Suddenly there was the rushing sound of a mighty wind outside and the Sun, an old grandfather with a golden head, flew in by the western window. He sniffed the air suspiciously.
“Phew! Phew!” he cried. “I smell human flesh! Have you any one here, mother?”
“Star of the day, whom could I have here without your seeing him? The truth is you’ve been flying all day long over God’s world and your nose is filled with the smell of human flesh. That’s why you still smell it when you come home in the evening.”
The old man said nothing more and sat down to his supper.
After supper he laid his head on the old woman’s lap and fell sound asleep. The old woman pulled out a golden hair and threw it on the floor. It twanged like the string of a violin.
“What is it, mother?” the old man said. “What is it?”
“Nothing, my boy, nothing. I was asleep and had a wonderful dream.”
“What did you dream about, mother?”
“I dreamt about a city where they had a well of living water. If any one drank of it, no matter how sick he was, he would get well. Nay, if he were already dead, this water, sprinkled on him, would bring him back to life. For the last twenty years the well has gone dry. Is there anything to be done to make it flow again?”
“Yes. There’s a frog sitting on the spring that feeds the well. Let them kill the frog and clean out the well and the water will flow as before.”
When he fell asleep again the old woman pulled out another golden hair and threw it on the floor.
“What is it, mother?”
“Nothing, my boy, nothing. I was asleep again and I had a wonderful dream. I dreamt of a city where they had an apple-tree that bore apples of youth. If any one ate one of those apples, no matter how aged he was, he’d become young again. But for twenty years the tree has borne no fruit. Can anything be done about it?”
“Yes. In the roots of the tree there is a snake that takes its strength. Let them kill the snake and transplant the tree. Then it will bear fruit as before.”
He fell asleep again and the old woman pulled out a third golden hair.
“Why won’t you let me sleep, mother?” he complained, and started to sit up.
“Lie still, my boy, lie still. I didn’t intend to wake you, but a heavy sleep fell upon me and I had another wonderful dream. I dreamt of a boatman on the black sea. For twenty years he has been ferrying that boat and no one has offered to relieve him. When will he be relieved?”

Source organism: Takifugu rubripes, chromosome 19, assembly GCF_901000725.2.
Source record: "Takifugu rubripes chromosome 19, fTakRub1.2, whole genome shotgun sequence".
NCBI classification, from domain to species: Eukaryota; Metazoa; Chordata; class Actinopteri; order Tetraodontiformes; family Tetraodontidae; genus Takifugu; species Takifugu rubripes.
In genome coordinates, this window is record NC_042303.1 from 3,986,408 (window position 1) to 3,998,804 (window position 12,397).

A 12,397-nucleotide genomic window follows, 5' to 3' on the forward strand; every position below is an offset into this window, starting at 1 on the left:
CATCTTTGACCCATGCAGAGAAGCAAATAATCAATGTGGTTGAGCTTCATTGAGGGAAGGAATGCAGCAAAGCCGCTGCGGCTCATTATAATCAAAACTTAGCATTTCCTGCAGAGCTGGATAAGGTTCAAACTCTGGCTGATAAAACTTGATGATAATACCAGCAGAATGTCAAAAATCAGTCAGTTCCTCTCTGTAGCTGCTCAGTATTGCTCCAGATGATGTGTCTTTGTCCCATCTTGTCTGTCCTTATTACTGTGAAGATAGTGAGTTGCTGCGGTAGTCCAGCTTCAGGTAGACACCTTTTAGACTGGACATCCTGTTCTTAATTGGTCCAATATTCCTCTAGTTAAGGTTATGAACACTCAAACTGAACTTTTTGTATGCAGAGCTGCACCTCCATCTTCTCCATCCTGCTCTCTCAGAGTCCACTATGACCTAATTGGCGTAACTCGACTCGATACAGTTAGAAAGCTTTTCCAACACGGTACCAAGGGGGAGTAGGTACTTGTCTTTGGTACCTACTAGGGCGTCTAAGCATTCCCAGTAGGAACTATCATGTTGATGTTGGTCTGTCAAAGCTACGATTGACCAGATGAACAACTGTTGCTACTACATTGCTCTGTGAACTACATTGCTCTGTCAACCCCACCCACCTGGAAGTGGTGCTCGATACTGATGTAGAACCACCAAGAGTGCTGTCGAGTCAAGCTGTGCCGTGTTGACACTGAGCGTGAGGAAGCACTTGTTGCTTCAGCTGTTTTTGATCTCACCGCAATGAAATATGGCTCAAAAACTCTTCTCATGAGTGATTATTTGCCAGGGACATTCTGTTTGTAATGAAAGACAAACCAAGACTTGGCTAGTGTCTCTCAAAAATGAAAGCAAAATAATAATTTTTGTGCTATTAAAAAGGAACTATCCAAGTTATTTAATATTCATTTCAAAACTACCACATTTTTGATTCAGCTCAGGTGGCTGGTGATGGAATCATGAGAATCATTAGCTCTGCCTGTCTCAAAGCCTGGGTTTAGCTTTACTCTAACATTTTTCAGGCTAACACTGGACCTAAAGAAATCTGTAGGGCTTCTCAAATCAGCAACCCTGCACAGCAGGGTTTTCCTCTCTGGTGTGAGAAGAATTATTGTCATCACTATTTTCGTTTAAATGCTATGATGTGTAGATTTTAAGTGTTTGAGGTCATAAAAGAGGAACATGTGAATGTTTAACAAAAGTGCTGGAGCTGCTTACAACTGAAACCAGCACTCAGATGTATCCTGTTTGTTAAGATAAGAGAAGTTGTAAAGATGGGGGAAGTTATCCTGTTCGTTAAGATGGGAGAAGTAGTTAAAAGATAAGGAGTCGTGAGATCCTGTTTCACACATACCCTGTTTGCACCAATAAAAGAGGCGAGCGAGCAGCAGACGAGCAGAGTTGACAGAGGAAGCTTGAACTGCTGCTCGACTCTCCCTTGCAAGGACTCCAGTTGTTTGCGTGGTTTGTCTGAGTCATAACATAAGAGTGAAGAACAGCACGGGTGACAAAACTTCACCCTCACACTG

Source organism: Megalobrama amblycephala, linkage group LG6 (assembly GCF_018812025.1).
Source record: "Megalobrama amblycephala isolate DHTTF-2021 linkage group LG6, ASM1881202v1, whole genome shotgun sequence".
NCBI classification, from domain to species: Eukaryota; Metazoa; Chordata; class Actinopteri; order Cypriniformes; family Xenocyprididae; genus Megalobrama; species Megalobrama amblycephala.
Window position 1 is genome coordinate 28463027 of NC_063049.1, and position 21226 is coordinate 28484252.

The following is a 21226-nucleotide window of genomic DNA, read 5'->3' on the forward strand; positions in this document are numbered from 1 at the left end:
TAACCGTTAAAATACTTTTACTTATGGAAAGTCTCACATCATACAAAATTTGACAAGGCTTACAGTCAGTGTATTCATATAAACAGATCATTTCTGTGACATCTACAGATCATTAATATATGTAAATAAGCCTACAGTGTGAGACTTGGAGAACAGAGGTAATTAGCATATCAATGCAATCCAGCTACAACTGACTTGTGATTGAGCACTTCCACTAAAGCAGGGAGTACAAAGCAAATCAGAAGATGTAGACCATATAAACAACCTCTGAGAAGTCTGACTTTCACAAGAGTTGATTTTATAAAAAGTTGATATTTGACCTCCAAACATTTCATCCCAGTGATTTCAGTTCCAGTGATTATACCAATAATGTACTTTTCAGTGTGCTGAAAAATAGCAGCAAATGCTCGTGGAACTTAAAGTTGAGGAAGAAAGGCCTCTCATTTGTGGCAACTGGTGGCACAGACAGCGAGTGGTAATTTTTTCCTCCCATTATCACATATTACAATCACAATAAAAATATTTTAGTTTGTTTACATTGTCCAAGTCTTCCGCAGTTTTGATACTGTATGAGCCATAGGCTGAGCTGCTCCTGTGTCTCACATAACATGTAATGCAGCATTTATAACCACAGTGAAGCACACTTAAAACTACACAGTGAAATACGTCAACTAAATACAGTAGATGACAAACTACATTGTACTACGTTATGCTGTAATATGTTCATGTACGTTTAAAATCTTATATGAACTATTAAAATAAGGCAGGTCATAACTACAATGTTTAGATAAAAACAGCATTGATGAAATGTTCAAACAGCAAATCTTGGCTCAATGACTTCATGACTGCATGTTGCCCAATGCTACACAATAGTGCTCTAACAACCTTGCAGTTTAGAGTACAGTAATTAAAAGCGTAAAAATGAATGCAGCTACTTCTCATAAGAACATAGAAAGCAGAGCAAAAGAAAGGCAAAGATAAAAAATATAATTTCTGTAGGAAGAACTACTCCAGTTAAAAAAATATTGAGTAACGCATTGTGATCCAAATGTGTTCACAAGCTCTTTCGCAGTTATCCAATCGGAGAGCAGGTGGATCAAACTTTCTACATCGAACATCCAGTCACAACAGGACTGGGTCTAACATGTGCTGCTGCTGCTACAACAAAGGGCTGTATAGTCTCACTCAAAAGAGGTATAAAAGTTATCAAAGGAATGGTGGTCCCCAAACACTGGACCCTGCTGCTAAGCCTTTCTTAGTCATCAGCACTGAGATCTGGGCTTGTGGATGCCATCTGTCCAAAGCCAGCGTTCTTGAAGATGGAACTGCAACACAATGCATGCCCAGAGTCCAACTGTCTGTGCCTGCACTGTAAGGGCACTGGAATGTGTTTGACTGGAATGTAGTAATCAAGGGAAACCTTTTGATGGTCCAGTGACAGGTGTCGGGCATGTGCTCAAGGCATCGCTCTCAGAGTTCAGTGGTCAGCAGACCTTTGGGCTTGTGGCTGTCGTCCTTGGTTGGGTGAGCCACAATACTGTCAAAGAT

“Ah, but that boatman is the son of a stupid mother! Why doesn’t he thrust the oar into the hand of some one else and jump ashore himself? Then the other man would have to be ferryman in his place. But now let me be quiet. I must get up early tomorrow morning and go and dry the tears which the king’s daughter sheds every night for her husband, the charcoal-burner’s son, whom the king has sent to get three of my golden hairs.”
In the morning there was again the rushing sound of a mighty wind outside and a beautiful golden child—no longer an old man—awoke on his mother’s lap. It was the glorious Sun. He bade his mother farewell and flew out by an eastern window.
The old woman turned over the tub and said to Plavachek: “Here are the three golden hairs for you. You also have Grandfather Knowitall’s answers to your three questions. Now good-by. As you will need me no more, you will never see me again.”
Plavachek thanked his godmother most gratefully and departed.
When he reached the first city the king asked him what news he brought.
“Good news!” Plavachek said. “Have the well cleaned out and kill the frog that sits on its spring. If you do this the water will flow again as it used to.”
The king ordered this to be done at once and when he saw the water beginning to bubble up and flow again, he made Plavachek a present of twelve horses, white as swans, laden with as much gold and silver as they could carry.
When Plavachek came to the second city and the king of that city asked him what news he brought, he said:
“Good news! Have the apple tree dug up. At its roots you will find a snake. Kill the snake and replant the tree. Then it will bear fruit as it used to.”
The king had this done at once and during the night the tree burst into bloom and bore great quantities of fruit. The king was delighted and made Plavachek a present of twelve horses, black as ravens, laden with as much riches as they could carry.
Plavachek traveled on and when he came to the black sea, the boatman asked him had he the answer to his question.
“Yes, I have,” said Plavachek, “but you must ferry me over before I tell you.”
The boatman wanted to hear the answer at once, but Plavachek was firm. So the old man ferried him across with his twelve white horses and his twelve black horses.
When Plavachek was safely landed, he said: “The next person who comes to be ferried over, thrust the oar into his hand and do you jump ashore. Then the other man will have to be boatman in your place.”
Plavachek traveled home to the palace. The king could scarcely believe his eyes when he saw the three golden hairs of Grandfather Knowitall. The princess wept again, not for sorrow this time but for joy at her bridegroom’s return.
“But, Plavachek,” the king gasped, “where did you get these beautiful horses and all these riches?”
“I earned them,” said Plavachek proudly. Then he related how he helped one king who had a tree of the apples of youth and another king who had a well of the water of life.
“Apples of youth! Water of life!” the king kept repeating softly to himself. “If I ate one of those apples I should become young again! If I were dead the water of life would restore me!”
He lost no time in starting out in quest of the apples of youth and the water of life. And do you know, he hasn’t come back yet!
So Plavachek, the charcoal-burner’s son, became the king’s son-in-law as the old Fate foretold.
As for the king, well, I fear he’s still ferrying that boat across the black sea!
Notes: Contains 15 Czechoslovak folktales. The author used Czech, Slovakian and Moravian sources.
Author: Parker Fillmore
Publisher: The Quinn & Boden Company Rahway, N. J.